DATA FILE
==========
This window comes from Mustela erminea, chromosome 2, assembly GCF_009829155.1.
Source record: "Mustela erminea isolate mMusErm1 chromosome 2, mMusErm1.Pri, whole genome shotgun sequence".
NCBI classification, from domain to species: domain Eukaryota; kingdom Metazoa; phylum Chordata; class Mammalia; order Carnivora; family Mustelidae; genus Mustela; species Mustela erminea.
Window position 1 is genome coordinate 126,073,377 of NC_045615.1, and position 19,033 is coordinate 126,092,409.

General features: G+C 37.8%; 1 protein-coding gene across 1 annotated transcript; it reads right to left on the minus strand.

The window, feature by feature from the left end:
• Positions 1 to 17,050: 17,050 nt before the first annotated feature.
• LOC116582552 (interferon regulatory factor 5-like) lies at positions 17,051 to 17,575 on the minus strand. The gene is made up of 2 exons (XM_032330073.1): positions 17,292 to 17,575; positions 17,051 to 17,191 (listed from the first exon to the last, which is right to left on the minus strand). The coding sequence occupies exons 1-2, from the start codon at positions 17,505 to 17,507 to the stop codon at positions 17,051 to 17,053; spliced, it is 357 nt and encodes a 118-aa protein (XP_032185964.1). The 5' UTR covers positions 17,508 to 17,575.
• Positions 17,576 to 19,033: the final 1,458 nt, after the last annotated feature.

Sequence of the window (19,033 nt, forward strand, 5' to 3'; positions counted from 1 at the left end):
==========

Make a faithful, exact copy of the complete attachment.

This window comes from Mustela erminea, chromosome 2, assembly GCF_009829155.1.
Source record: "Mustela erminea isolate mMusErm1 chromosome 2, mMusErm1.Pri, whole genome shotgun sequence".
NCBI classification, from domain to species: domain Eukaryota; kingdom Metazoa; phylum Chordata; class Mammalia; order Carnivora; family Mustelidae; genus Mustela; species Mustela erminea.
Window position 1 is genome coordinate 126,073,377 of NC_045615.1, and position 19,033 is coordinate 126,092,409.

General features: G+C 37.8%; 1 protein-coding gene across 1 annotated transcript; it reads right to left on the minus strand.

The window, feature by feature from the left end:
• Positions 1 to 17,050: 17,050 nt before the first annotated feature.
• LOC116582552 (interferon regulatory factor 5-like) lies at positions 17,051 to 17,575 on the minus strand. The gene is made up of 2 exons (XM_032330073.1): positions 17,292 to 17,575; positions 17,051 to 17,191 (listed from the first exon to the last, which is right to left on the minus strand). The coding sequence occupies exons 1-2, from the start codon at positions 17,505 to 17,507 to the stop codon at positions 17,051 to 17,053; spliced, it is 357 nt and encodes a 118-aa protein (XP_032185964.1). The 5' UTR covers positions 17,508 to 17,575.
• Positions 17,576 to 19,033: the final 1,458 nt, after the last annotated feature.

Sequence of the window (19,033 nt, forward strand, 5' to 3'; positions counted from 1 at the left end):